Before the advent of the shaft-drive four in late 1904, FN motorcycles were single cylinder machines with belt final drives. They were neat, well-made and purposeful, but not particularly innovative. One thing that was not lacking at FN, however, was development, and it's interesting to see just how the single cylinder engine evolved in the first three years of production.
The photo shows the three engines that powered production FN motorcycles in 1902, 1903 and 1904, rated at 1 1/4 h.p., 2 h.p. and 2 3/4 h.p., respectively.
On the left is the 133 cc engine that powered the first FN velo-moteur, of which 300 were made from late 1901 into 1902. It's only when you see it against the later offerings that its tiny size becomes obvious - it can be comfortably picked up in one hand. Unlike the later motors, the 133 cc crank case is split horizontally (as were motors in shaft drive fours and singles), and the flywheel (not shown here) is outside the crankcase.
The 188 cc 1903 and 300 cc 1904 motors are often confused. When viewed side-by side the difference in size is obvious, but since the 1904 motor is essentially "scaled up" in all dimensions they look remarkably similar when viewed individually. Externally the most obvious difference between the two relates to the position of the exhaust valve. On the earlier motor, it's tucked in close to the cylinder, while on the later motor the designers have made a conscious effort to separate the valve chest from the cylinder. Not only is the cast-in tappet block moved out from the base of the cylinder, but there is an air gap between the exhaust valve pocket and the top of the cylinder.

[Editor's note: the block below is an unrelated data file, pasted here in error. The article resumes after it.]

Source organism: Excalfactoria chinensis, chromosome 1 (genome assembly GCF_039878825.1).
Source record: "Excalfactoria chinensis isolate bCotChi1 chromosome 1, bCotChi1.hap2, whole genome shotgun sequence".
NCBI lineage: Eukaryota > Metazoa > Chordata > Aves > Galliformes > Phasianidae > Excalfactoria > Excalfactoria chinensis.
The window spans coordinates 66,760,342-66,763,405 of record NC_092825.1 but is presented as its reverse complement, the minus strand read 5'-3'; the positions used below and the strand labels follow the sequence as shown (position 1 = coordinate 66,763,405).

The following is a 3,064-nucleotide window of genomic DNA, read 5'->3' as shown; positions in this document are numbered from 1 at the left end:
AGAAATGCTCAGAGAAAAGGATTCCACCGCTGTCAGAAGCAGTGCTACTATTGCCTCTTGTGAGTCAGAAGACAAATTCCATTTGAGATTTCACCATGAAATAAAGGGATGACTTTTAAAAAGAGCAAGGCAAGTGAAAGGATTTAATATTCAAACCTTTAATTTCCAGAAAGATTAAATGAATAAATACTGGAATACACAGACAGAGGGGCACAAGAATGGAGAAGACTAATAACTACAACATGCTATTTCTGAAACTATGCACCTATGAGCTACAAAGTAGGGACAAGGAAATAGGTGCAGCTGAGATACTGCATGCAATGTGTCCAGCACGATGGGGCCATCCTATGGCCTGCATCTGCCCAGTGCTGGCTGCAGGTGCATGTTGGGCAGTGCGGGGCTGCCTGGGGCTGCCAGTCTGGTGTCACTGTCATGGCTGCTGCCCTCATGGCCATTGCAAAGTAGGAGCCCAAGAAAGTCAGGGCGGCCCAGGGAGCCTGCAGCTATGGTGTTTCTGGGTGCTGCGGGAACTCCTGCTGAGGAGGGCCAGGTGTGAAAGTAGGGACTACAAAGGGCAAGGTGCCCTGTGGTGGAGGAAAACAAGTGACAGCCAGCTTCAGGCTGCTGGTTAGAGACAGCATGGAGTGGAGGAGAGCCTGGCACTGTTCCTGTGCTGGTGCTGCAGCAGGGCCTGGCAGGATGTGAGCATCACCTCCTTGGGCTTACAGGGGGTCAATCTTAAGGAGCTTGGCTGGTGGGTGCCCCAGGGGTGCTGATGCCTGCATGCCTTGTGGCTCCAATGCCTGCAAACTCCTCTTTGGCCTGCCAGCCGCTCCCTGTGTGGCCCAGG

The later motors also have bosses at the lower rear of the crankcase where the FN patented oiling system was fitted. A magneto, driven by a set of cased gears from the camshaft on the drive side of the motor, was an option from 1904.
If your motor happens to be apart, it can be readily identified by its internal dimensions: the 1903 motor has bore and stroke of 57 x 74 mm, while the 1904-on motor is 70 x 80.
Here in Australia we have some interesting early FN hardware, including a rather nice 1903 188 cc model which is used regularly in rallies.
Another early belt drive FN was active in Victoria in the early 1980s. Here we see it at rest under the trees on a Maryborough Rally of the VMCC of Victoria.
The informed enthusiast could squat down beside the machine, study the gap between the exhaust valve and the cylinder, and identify the motor as the 1904-on 2 3/4 h.p. 300 cc unit.
Later the same bike found its way into the Otis Chandler collection in the USA, and was recently sold at auction when the collection was dispersed. In the auction catalogue it was listed as a 1903 2 h.p. 188 cc. It's an easy mistake to make, although there are a number of clues to a 1904 date in the cycle parts.
The 2 3/4 h.p. belt drive single remained in the catalogue into 1906, with very few changes from the 1904 model. The last FN belt drive model was the 1907-1908 FN lightweight, after which FN spent 15 years producing only shaft drive motorcycles.